• Reservation:
    • Itincreased the reservation for people suffering from disabilities from 3% to 4% in government jobs and from 3% to 5% in higher education institutes.
  • Education:
    • Every child with benchmark disability between the age group of 6 and 18 years shall have the right to free education.
    • Government funded educational institutions as well as the government recognized institutions will have to provide inclusive education.
  • Accessibility:
    • Stress has been given to ensure accessibility in public buildings in a prescribed time frame along with the Accessible India Campaign.
  • Regulatory Body:
    • The Chief Commissioner for Persons with Disabilities and the State Commissioners will act as regulatory bodies and Grievance Redressal agencies, monitoring implementation of the Act.
  • Special Fund:
    • A separate National and State Fund will be created to provide financial support to the persons with disabilities.

Types of Disabilities:

As per the Persons with Disabilities (Equal Opportunities, Protection of Rights & Full Participation) Act, 1995 - A person with disability can be defined as one with one or more of disabilities falling under any of the below mentioned categories :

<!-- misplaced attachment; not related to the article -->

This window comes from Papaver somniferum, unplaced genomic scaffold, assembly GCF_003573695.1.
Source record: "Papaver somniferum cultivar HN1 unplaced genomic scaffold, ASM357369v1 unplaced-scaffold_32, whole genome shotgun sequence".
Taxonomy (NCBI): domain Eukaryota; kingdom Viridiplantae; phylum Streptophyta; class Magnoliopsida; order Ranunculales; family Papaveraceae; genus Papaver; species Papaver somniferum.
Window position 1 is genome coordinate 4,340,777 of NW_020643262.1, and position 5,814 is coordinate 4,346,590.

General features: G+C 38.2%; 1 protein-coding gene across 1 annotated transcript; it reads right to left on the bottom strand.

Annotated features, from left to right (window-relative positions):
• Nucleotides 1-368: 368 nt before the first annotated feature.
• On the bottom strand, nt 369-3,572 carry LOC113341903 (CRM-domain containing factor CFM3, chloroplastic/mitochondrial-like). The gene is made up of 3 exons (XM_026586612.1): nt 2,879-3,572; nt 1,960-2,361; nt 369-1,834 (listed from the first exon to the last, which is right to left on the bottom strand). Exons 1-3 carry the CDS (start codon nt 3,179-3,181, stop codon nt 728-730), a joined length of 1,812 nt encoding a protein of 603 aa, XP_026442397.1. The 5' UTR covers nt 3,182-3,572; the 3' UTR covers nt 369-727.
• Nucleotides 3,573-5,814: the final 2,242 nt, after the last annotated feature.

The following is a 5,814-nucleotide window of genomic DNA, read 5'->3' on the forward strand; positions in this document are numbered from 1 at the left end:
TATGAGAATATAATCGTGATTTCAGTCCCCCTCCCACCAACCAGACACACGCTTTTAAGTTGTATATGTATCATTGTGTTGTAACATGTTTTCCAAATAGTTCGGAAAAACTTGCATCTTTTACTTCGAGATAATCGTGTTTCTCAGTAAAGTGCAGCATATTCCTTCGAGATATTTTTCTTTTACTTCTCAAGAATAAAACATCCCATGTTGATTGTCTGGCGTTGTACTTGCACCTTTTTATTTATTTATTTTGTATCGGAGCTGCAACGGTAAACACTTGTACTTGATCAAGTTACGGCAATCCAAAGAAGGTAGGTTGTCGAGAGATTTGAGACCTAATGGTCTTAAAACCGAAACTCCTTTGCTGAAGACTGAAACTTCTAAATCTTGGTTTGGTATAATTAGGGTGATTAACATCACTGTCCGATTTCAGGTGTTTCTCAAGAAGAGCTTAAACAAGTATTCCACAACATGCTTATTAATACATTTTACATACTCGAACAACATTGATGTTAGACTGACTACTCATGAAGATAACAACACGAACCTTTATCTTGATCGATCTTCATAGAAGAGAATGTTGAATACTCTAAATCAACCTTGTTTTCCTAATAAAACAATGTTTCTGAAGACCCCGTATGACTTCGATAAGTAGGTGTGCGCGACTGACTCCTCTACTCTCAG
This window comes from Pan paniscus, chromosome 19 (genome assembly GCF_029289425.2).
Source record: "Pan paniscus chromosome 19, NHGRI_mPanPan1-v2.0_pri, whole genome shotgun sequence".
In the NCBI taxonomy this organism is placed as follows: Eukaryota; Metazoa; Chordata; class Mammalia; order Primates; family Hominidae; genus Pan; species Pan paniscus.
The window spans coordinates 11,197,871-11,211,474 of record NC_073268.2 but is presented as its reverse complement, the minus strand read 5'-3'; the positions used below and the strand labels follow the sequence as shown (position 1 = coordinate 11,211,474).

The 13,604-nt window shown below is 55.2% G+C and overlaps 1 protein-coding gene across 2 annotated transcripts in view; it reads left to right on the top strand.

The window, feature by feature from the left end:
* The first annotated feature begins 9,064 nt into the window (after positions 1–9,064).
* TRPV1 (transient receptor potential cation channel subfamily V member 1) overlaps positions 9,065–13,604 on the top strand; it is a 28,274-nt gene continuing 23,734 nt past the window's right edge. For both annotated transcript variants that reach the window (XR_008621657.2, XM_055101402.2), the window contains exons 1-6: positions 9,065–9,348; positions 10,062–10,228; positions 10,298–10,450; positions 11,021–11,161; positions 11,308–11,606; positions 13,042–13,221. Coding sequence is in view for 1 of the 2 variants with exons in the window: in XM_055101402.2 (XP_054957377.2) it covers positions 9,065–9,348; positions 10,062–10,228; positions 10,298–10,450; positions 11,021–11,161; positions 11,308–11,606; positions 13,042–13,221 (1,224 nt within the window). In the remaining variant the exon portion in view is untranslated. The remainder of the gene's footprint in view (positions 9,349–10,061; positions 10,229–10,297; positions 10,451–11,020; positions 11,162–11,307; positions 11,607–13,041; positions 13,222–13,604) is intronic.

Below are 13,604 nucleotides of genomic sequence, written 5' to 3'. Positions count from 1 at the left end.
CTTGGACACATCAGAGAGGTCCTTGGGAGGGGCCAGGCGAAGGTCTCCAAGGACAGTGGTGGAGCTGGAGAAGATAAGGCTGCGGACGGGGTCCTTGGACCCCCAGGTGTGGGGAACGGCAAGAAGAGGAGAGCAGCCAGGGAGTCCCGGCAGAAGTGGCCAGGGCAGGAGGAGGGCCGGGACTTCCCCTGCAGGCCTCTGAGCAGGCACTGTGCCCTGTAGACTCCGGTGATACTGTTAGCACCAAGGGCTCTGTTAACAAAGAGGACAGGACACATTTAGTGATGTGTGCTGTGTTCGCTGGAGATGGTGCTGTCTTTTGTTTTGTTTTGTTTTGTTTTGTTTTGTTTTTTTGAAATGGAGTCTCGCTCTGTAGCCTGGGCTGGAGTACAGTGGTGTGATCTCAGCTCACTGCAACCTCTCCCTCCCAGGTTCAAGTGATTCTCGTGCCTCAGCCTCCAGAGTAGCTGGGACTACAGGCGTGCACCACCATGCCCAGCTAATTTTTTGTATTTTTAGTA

• Blindness:-  A condition where a person suffers from any of the following conditions namely:-
  • Total absence of sight; or Visual acuity not exceeding 6/60 or 20/200 (Snellen) in the better eye with correcting lenses; or
  • Limitation of the field of vision subtending an angle of 20 degree or worse;
  • Low vision: A person with impairment of visual functioning even after treatment of standard refractive correction but who uses or is potentially capable of using vision for the planning or execution of a task with appropriate assistive device;
  • Cerebral Palsy:- A group of non-progressive conditions of a person characterized by abnormal motor control posture resulting from brain insult or injuries occurring in the pre-natal, peri-natal or infant period of development;
  • Locomotor disability:- Disability of the bones, joints or muscles leading to substantial restriction of the movement of the limbs or nay form of cerebral palsy;
  • Leprosy-cured:- "Leprosy-cured person" means person who has been cured of leprosy but is suffering from-